It may have been 10 years in the waiting, but after what he described as the “most stressful and hardest” Le Mans 24-Hours race of his career, Dumfries racer Allan McNish finally clinched his second victory in what is accepted as the world’s toughest race.
After 381 laps of the 8.47-mile La Sarthe circuit — which combines part of the race track and long, high speed sections of French country roads which, thankfully, are closed off to the public for the race weekend — McNish celebrated as his No2 Audi R10TDI crossed the finish line 4mins 31.094secs ahead of the second-placed Peugeot.
“That was tough; bloody tough,” the 38-year-old Scot, who last won the epic endurance race in 1998 driving for Porsche, admitted minutes after the gruelling race finished. “We knew the race was going to be intense, but we didn’t fully expect it to be close right up until the final 10 minutes.
“There were dramas all the way to the end, plus the weather decided to mix things up a bit by raining over the closing hours. That certainly set the cat amongst the pigeons.
“We knew before the start of the race that we would have to be fast, very reliable and have good pitstops right through the race. But we also knew we had to be totally committed and exploit any chance that came up. Thankfully Peugeot gave the opportunity to us.”
Scottish Motor Racing Club president McNish, partnered by Italian Dindo Capello and Dane Tom Kristensen — who brought the car through its final stint to take the chequered flag — acknowledged his diesel-powered Audi was not the quickest car.
“We all know Peugeot took the front three places on the grid in qualifying,” the Scot, whose achievement was witnessed by a record crowd of 260,000, continued, “so we knew they were fast. But as I said before the start, it’s who’s fastest over the 24 hours which matters most. And thankfully, today that was us.”
McNish, who over the past few years has seen winning positions at Le Mans snatched away from him through technical failure and unforeseen accidents, admitted to missing a few heartbeats when Kristensen spun late in the race.
“I don’t know who hit Tom, but when I saw him spin I must admit I did think ‘oh God, not again’. Thankfully though there was no damage to the car and he was able to get straight back up to race pace.
“For the last half-hour or so of the race, I couldn’t watch so I hid myself away and really only came back out once Tom was on his last lap. But even that was nerve-racking enough.”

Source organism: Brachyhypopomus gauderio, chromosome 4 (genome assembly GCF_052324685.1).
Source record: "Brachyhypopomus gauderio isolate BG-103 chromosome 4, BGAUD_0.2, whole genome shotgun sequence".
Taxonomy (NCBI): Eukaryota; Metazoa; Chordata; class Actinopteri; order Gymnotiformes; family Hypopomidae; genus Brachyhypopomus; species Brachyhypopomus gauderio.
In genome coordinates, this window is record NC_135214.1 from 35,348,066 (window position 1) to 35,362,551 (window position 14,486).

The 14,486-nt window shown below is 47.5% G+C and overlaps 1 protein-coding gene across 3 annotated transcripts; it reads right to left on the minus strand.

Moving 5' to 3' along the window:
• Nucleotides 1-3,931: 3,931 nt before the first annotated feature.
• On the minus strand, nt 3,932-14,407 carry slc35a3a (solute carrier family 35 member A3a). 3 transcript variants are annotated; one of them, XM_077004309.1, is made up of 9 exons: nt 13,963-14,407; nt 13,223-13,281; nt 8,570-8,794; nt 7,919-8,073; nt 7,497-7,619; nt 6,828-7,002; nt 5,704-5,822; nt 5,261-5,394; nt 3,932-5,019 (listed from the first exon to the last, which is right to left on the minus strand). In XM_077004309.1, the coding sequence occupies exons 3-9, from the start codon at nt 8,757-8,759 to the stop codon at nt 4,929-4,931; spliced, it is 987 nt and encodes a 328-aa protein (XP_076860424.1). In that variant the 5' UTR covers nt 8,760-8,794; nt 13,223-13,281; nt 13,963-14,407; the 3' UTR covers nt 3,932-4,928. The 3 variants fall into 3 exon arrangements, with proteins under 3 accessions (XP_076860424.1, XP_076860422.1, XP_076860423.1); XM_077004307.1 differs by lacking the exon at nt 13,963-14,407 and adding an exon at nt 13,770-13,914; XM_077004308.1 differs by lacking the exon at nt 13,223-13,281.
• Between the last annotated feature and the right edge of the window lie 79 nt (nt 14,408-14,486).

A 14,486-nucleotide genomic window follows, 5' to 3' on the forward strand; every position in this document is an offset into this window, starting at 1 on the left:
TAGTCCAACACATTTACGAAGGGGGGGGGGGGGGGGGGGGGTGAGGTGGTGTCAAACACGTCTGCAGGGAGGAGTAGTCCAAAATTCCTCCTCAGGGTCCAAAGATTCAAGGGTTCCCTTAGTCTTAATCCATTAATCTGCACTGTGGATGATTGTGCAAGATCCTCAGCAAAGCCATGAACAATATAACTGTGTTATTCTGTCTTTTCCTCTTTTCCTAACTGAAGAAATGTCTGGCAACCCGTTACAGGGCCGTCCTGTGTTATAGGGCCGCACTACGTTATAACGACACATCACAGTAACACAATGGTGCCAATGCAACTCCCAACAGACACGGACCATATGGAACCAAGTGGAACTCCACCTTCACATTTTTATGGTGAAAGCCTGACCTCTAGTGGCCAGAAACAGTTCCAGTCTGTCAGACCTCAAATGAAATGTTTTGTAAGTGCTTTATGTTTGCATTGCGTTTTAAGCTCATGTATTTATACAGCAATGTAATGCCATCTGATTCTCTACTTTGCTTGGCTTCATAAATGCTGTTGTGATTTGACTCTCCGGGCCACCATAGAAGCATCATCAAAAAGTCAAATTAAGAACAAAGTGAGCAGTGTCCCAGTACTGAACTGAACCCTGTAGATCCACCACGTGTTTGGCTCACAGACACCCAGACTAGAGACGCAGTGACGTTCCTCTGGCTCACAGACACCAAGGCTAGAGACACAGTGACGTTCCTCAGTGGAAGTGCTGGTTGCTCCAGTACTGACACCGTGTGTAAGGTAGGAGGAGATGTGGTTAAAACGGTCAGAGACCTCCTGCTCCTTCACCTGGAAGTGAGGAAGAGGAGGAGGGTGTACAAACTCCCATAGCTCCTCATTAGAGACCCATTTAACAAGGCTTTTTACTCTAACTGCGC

While it was left to Kristensen to take the glory stint and the chequered flag, McNish was responsible for two crucial stints in the Audi. His first stint, which lasted more than two-and-a-half hours saw him hound the three lead Peugeots right from the start of the race.
Such was the Scot’s unrelenting pace and doggedness that within 10 minutes of each other, just after the two-hour mark, the suspected frailty of all three Peugeots came to the surface. As all three pitted for repair work, McNish inherited the lead.
Then in the morning, after Kristensen had wrestled back the lead from Peugeot as the rain fell, McNish took over the car with a slender lead of 30 seconds ahead of the Peugeot — which eventually finished second — driven by Marc Gene, Nick Minassian and former F1 world champ Jacques Villeneuve.
“That stint was crucial because Nick, the best driver in their trio, was behind the wheel and by the time I handed the Audi over to Dindo we’d opened the gap to just over two minutes,” McNish explained. “I think that broke much of their resistance.”
And while the second Peugeot recovered to finish third, the other two Audis completed the race in fourth and seventh. But it was McNish who beamed the biggest smile as he celebrated on the podium perched high above the thousands of spectators who filled the pitlane after the race.
Afterwards drenched in Champagne, resting on the winners’ trophy — which was almost as big as himself — and pointing to a Saltire being waved proudly in the crowd, McNish couldn’t wipe the smile from his face.
“This; this is what my racing life is all about,” he said, his steely eyes betraying his body’s need for sleep, “winning the world’s biggest races and knowing there’s always another Scot watching. It’s brilliant.”